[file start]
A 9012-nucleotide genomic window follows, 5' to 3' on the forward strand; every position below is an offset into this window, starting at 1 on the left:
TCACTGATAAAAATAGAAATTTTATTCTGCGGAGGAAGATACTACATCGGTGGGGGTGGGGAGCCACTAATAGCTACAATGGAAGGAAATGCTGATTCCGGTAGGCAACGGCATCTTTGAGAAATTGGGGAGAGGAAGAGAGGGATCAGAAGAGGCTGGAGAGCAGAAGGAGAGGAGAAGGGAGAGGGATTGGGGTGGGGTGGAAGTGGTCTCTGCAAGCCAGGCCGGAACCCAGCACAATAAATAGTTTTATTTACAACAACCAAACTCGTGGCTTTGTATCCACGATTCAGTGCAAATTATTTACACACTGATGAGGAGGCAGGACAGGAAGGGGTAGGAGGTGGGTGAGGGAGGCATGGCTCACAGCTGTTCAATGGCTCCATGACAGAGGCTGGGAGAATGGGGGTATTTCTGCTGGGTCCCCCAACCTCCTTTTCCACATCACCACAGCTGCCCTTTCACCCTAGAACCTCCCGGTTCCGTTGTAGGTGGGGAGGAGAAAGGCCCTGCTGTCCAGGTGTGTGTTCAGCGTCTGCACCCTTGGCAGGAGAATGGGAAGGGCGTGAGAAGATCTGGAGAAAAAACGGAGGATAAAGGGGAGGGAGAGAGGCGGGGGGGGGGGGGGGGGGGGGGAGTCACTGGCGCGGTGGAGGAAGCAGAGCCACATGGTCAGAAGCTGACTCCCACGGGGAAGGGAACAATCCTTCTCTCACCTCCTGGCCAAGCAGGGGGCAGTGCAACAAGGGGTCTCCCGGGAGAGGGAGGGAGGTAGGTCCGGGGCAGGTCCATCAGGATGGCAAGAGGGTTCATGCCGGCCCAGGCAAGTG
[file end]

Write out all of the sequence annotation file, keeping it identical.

A 9012-nucleotide genomic window follows, 5' to 3' on the forward strand; every position below is an offset into this window, starting at 1 on the left:
TCACTGATAAAAATAGAAATTTTATTCTGCGGAGGAAGATACTACATCGGTGGGGGTGGGGAGCCACTAATAGCTACAATGGAAGGAAATGCTGATTCCGGTAGGCAACGGCATCTTTGAGAAATTGGGGAGAGGAAGAGAGGGATCAGAAGAGGCTGGAGAGCAGAAGGAGAGGAGAAGGGAGAGGGATTGGGGTGGGGTGGAAGTGGTCTCTGCAAGCCAGGCCGGAACCCAGCACAATAAATAGTTTTATTTACAACAACCAAACTCGTGGCTTTGTATCCACGATTCAGTGCAAATTATTTACACACTGATGAGGAGGCAGGACAGGAAGGGGTAGGAGGTGGGTGAGGGAGGCATGGCTCACAGCTGTTCAATGGCTCCATGACAGAGGCTGGGAGAATGGGGGTATTTCTGCTGGGTCCCCCAACCTCCTTTTCCACATCACCACAGCTGCCCTTTCACCCTAGAACCTCCCGGTTCCGTTGTAGGTGGGGAGGAGAAAGGCCCTGCTGTCCAGGTGTGTGTTCAGCGTCTGCACCCTTGGCAGGAGAATGGGAAGGGCGTGAGAAGATCTGGAGAAAAAACGGAGGATAAAGGGGAGGGAGAGAGGCGGGGGGGGGGGGGGGGGGGGGGAGTCACTGGCGCGGTGGAGGAAGCAGAGCCACATGGTCAGAAGCTGACTCCCACGGGGAAGGGAACAATCCTTCTCTCACCTCCTGGCCAAGCAGGGGGCAGTGCAACAAGGGGTCTCCCGGGAGAGGGAGGGAGGTAGGTCCGGGGCAGGTCCATCAGGATGGCAAGAGGGTTCATGCCGGCCCAGGCAAGTG